Construction at Denver VAMC set to begin
The sale of these pins – whose acronym strongly encourages the construction of the Denver VAMC – has raised $1,500 toward the construction of a new Fisher House at the new VA hospital site. (Photo by Sean Crosier)

Construction at Denver VAMC set to begin

Construction of a new Denver VA Medical Center is finally set to begin after more than a decade of delays that have contributed to the near tripling of the price tag.

VA awarded a $580.2 million construction contract to Kiewit-Turner Joint Venture on Nov. 17, four days before veterans and U.S. Rep. Ed Perlmutter, D-Colo., planned to hold a protest if the long over-due contract wasn’t finalized.

“We announced we were meeting on the hospital site Nov. 21 with shovels for a demonstration or a celebration,” said Ralph Bozella, president of the United Veterans Committee of Colorado and member of The American Legion’s National Executive Committee.

Hundreds of other veterans attended the contract signing celebration at the former Fitzsimmons Army Medical Center site wearing lapel pins with a shovel and the letters “BTDT” – which stand for “Build the Damn Thing.” Sales of the lapel pins, created by American Legion Past National Commander Tom Bock, have raised $1,500 toward the construction of a new Fisher House at the new VA hospital site. The lapel pins also are indicative of the skepticism that remains about completion of a new Denver VA Medical Center.

VA still hasn’t said when hospital construction will begin, Bock says. “Since they have not established a target completion date, other than sometime in 2015, I feel they will just plod along with the same intensity they have been using for the past 27 months – since the official ground-breaking ceremony in August 2009.”

VA says renovation of an existing building that will house a mental health clinic, VA administrative offices and a Department of Defense clinic started last spring. Meanwhile, the agency acknowledges finalizing the contract for the final piece of the $800 million project has been a slow process.

“Negotiations were a little more difficult and a little more lengthy than we anticipated,” saidJordan Schupbach, spokesman for the Denver VA Medical Center. “I can say, as a veteran, I’m completely confident this project is moving forward and moving forward appropriately.” Schupbach is an Air Force veteran who deployed in support of the war in Afghanistan in late 2001.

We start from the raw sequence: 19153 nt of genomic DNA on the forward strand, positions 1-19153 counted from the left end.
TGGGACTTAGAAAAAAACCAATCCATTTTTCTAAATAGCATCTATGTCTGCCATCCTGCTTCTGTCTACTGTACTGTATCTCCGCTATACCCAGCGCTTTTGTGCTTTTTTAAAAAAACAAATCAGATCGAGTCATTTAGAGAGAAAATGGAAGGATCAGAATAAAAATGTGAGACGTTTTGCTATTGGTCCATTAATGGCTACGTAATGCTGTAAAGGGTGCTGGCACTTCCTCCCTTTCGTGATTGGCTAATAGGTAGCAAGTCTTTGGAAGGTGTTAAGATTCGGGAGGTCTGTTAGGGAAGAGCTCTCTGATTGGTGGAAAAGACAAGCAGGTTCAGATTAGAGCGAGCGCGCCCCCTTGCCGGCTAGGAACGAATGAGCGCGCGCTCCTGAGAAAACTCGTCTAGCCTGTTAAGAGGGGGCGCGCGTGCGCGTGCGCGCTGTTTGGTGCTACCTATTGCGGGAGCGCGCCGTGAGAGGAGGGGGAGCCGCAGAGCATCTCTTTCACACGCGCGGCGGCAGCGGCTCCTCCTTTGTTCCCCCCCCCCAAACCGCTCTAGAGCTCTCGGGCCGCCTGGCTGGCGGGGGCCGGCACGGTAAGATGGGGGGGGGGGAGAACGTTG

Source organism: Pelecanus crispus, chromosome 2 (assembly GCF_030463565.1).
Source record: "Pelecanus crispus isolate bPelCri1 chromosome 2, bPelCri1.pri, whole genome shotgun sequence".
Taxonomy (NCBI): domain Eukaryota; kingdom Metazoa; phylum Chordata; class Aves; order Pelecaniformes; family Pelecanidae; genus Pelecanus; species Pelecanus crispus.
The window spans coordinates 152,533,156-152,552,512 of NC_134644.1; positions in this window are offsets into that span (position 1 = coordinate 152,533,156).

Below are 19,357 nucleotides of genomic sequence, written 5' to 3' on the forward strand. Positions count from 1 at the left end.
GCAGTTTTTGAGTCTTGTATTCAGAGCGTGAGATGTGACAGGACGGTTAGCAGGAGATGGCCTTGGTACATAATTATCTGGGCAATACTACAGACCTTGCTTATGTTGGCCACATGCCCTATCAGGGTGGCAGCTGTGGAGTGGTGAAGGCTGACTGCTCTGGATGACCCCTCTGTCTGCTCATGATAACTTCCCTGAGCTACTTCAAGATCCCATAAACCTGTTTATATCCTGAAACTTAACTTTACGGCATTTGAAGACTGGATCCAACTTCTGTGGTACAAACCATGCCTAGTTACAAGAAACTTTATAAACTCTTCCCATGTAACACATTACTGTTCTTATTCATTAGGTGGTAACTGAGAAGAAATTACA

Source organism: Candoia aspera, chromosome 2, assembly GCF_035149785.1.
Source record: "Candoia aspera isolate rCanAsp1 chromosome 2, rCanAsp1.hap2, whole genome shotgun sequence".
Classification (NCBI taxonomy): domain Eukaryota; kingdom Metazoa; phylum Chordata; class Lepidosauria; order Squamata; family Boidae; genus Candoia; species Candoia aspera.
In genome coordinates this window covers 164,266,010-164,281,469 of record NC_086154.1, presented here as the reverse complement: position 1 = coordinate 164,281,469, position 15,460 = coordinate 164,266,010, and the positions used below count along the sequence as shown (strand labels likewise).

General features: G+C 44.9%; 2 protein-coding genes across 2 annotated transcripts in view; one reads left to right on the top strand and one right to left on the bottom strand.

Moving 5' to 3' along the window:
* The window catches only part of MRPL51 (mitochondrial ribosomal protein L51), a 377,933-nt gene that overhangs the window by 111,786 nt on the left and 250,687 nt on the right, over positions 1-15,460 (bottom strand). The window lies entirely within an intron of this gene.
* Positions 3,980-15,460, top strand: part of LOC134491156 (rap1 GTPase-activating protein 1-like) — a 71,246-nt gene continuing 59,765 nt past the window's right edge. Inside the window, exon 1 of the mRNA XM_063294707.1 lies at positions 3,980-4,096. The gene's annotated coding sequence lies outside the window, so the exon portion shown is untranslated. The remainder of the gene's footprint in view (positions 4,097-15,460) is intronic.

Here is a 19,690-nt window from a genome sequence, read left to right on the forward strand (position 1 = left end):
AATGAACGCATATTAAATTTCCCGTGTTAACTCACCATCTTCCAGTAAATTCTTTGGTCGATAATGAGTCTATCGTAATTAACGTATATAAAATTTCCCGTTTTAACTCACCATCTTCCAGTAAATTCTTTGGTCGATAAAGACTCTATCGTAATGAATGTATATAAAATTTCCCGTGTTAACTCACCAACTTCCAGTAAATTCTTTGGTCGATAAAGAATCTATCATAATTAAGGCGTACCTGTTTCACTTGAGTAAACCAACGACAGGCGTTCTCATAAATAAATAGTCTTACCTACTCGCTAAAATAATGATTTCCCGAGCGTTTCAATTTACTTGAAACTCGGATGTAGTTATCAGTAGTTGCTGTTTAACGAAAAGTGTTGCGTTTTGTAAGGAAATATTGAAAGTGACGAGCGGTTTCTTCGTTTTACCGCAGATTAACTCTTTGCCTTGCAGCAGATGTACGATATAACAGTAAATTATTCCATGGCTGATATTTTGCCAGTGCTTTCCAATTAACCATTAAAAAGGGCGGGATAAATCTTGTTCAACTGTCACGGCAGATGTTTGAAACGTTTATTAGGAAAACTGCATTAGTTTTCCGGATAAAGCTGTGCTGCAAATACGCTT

The new Denver VA Medical Center will have 182 beds, including a 30-bed spinal cord injury/disorder center. It will serve veterans from Colorado, Wyoming, Montana, Kansas and Nebraska.

United Veterans of Colorado – which includes the American Legion and other veterans service organizations – will watchdog hospital construction and make sure veteran-owned contractors have the opportunity to bid on the work, Bozella said. “Our primary goal is to have them build a hospital,” he said. “And we want to make sure veteran contractors get these jobs.”

There are ample reasons for Colorado area veterans to be wary. Replacing the 60-year-old Denver hospital has been marked by more than a decade of bureaucratic debacles and delays. The University of Colorado offered VA free land at Fitzsimmons in 2000, where it was building a new medical school and hospital complex. That opportunity vanished two years later when VA Secretary Anthony Principi walked away from plans for a joint UC-VA hospital, saying the $288.6 million price tag was too high.

In 2004, the Capital Asset Realignment for Enchanced Services (CARES) Commission announced the Denver VA Medical Center was one of three veterans hospitals in the nation most in need of replacement. But subsequent plans to build a new Denver VA Medical Center were scuttled, first by VA Secretary Jim Nicholson and then by VA Secretary Dr. James Peake.

Bozella, Bock and other members of the American Legion met with Shinseki in March 2009 and asked him to personally review a white paper detailing the need for a new Denver VA hospital and a spinal cord injury center. Ten days later, Shinseki announced support for the project. When Congress finally authorized funding for the latest proposal in May 2010, the total price – including land acquisition, building design, and initial excavation – had reached $800 million.